Search Results for: big data

US sees biggest jump in working from home since 2008, claims study

US sees biggest jump in working from home since 2008, claims study 0

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working from homeAccording to an analysis of the just-released 2014 American Community Survey (ACS) conducted by GlobalWorkplaceAnalytics.com, approximately 3.7 million US employees (2.5 percent of the workforce) called home their primary place of work in 2014. This represents a 6.5 percent increase and the largest year over year growth in the number of people working from home since before the recession. The ACS data is based on a nationwide survey of answers to the question “What was your primary means of travel to work during the survey week—’Worked at Home’ is one of the choices. The count only includes those who work at home at least half of the time. According to Global Workplace Analytics far more people work at home on a less frequent basis and many work in “third places” such as coffee shops, co-working facilities, libraries, and just about anywhere there’s an internet connection.

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Human error remains the leading cause of data loss for UK organisations

Human error remains the leading cause of data loss for UK organisations 0

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human-errorNew research suggests that human error is still the leading cause of data loss for UK organisations. According to the study from technology security firm Databarracks, based on responses from 400 IT decision makers, around a quarter (24 percent) of organisations admitted to a data loss caused by a mistake by employees over the last twelve months. Other high-scoring causes of data loss included hardware failure (21 percent) and data corruption (19 percent). Perhaps surprisingly, only a little over half of respondents (55 percent) had a specific disaster recovery plan in place and another 15 percent intended to create one over the next twelve months.  This is in spite of the fact that a quarter (25 percent) of those surveyed admitted they had been subject to a cyber attack in the preceding year. As we reported this week, such attacks now cost the UK some £200 billion each year.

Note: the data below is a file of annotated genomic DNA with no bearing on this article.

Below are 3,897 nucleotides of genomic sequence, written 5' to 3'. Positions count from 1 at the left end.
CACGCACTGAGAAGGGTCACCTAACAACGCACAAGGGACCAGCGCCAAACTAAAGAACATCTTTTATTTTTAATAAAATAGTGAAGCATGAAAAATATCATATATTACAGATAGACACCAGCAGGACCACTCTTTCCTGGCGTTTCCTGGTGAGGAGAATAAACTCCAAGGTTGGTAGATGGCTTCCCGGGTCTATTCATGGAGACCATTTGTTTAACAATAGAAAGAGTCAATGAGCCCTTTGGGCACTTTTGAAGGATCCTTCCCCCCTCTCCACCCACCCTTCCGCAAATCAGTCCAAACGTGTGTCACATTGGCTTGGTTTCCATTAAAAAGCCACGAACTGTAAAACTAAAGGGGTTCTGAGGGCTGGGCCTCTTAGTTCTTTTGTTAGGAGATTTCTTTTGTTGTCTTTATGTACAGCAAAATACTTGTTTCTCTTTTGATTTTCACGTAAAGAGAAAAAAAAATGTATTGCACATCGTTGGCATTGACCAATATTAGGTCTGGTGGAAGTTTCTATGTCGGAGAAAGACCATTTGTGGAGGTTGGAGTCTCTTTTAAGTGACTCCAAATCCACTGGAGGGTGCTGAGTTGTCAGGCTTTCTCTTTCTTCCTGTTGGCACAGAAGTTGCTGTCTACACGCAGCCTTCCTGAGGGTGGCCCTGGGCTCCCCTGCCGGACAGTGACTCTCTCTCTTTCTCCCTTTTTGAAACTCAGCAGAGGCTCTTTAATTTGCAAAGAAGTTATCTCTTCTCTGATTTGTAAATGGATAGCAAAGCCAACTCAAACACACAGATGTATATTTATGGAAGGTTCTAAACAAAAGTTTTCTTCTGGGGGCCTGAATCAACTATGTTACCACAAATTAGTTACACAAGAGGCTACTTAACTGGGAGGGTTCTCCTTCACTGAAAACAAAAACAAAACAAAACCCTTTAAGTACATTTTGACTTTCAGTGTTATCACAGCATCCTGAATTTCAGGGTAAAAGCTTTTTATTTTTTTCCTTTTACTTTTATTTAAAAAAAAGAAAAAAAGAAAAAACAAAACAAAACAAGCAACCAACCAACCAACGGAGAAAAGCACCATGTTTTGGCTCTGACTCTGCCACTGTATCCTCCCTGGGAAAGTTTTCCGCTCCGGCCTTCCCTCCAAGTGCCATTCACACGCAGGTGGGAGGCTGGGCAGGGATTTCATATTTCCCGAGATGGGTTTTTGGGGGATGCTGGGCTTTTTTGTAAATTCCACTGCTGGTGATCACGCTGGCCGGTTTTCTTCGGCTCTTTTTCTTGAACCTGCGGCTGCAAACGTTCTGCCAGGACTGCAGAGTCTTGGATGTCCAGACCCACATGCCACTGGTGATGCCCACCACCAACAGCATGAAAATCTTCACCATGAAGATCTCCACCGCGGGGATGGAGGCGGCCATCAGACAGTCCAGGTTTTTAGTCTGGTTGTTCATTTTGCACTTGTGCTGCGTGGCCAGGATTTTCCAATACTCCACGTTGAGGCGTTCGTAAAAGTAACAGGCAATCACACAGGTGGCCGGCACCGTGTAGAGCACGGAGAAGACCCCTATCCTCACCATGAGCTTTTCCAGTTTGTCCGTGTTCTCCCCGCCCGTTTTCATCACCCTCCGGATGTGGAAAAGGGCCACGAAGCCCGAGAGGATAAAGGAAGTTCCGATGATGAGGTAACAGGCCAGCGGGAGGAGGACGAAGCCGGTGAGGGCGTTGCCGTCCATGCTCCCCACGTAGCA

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Apathy, laxity and ineptitude continue to dog data security issues

Apathy, laxity and ineptitude continue to dog data security issues 0

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WhateverHow firms must hanker for the days when the issue of corporate data security could usually be addressed simply by asking what somebody had in their bag when they left the building or were fired. Amongst other things, the practice of Bring Your Own Device (BYOD) means that the ways for data to leak out of the organisation are now numerous, if not generally malicious. A new cluster of reports has emerged that highlight how carelessness, indifference, cultural ineptitude and the complexities of unmanaged, privately owned technology make it increasingly difficult for firms to maintain the security of their data. While some of the sources of this leakage are generally well known, a couple that are not generally acknowledged is the apathy of employees when it comes to keeping work files safe and secure and the lax attitude of employers when breaches occur.